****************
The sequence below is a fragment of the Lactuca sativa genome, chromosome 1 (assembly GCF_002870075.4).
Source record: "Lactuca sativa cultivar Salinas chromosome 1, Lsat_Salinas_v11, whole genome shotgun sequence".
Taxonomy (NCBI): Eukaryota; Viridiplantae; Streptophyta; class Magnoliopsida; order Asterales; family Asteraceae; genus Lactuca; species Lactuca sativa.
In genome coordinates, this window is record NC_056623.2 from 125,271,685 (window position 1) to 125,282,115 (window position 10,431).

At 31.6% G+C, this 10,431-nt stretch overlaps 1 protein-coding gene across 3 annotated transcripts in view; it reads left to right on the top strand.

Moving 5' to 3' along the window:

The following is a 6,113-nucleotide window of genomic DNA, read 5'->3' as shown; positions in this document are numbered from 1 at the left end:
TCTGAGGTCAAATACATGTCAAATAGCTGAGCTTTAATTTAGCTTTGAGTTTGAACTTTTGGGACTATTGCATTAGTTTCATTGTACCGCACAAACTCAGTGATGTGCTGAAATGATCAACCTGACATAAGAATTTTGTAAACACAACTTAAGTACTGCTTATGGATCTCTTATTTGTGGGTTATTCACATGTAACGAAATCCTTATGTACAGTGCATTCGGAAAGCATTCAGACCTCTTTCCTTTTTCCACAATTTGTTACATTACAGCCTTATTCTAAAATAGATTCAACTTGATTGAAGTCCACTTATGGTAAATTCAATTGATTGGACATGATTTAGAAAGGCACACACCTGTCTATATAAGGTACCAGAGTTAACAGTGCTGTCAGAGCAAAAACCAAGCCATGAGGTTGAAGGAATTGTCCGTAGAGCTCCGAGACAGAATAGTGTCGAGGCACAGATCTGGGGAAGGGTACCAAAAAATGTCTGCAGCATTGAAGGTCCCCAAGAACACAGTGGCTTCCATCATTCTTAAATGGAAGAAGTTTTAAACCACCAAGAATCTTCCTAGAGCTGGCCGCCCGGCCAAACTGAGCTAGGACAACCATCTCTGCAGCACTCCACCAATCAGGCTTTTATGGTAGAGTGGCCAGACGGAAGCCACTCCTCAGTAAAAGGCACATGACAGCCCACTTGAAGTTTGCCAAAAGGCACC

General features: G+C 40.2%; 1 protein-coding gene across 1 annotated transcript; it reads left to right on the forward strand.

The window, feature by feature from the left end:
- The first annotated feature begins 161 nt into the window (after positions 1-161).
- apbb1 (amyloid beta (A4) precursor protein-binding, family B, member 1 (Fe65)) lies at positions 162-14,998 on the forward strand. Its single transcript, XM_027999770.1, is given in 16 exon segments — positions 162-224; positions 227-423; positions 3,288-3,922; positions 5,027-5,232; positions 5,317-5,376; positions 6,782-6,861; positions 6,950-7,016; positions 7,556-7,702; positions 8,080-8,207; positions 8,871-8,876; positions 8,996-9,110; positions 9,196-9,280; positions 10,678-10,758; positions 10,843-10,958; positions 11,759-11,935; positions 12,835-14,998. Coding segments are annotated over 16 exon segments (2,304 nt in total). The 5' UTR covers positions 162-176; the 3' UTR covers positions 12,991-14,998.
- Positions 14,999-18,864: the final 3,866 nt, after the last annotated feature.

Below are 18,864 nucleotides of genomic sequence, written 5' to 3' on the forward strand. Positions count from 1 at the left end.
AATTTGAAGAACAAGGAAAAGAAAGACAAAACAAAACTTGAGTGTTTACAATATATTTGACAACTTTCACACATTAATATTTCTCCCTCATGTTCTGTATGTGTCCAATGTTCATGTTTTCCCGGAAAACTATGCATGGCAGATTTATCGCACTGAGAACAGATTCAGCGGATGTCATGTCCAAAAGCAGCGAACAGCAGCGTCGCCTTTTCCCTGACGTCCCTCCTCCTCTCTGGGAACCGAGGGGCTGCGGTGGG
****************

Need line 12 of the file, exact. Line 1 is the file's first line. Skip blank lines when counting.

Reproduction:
- apbb1 (amyloid beta (A4) precursor protein-binding, family B, member 1 (Fe65)) lies at positions 162-14,998 on the forward strand. Its single transcript, XM_027999770.1, is given in 16 exon segments — positions 162-224; positions 227-423; positions 3,288-3,922; positions 5,027-5,232; positions 5,317-5,376; positions 6,782-6,861; positions 6,950-7,016; positions 7,556-7,702; positions 8,080-8,207; positions 8,871-8,876; positions 8,996-9,110; positions 9,196-9,280; positions 10,678-10,758; positions 10,843-10,958; positions 11,759-11,935; positions 12,835-14,998. Coding segments are annotated over 16 exon segments (2,304 nt in total). The 5' UTR covers positions 162-176; the 3' UTR covers positions 12,991-14,998.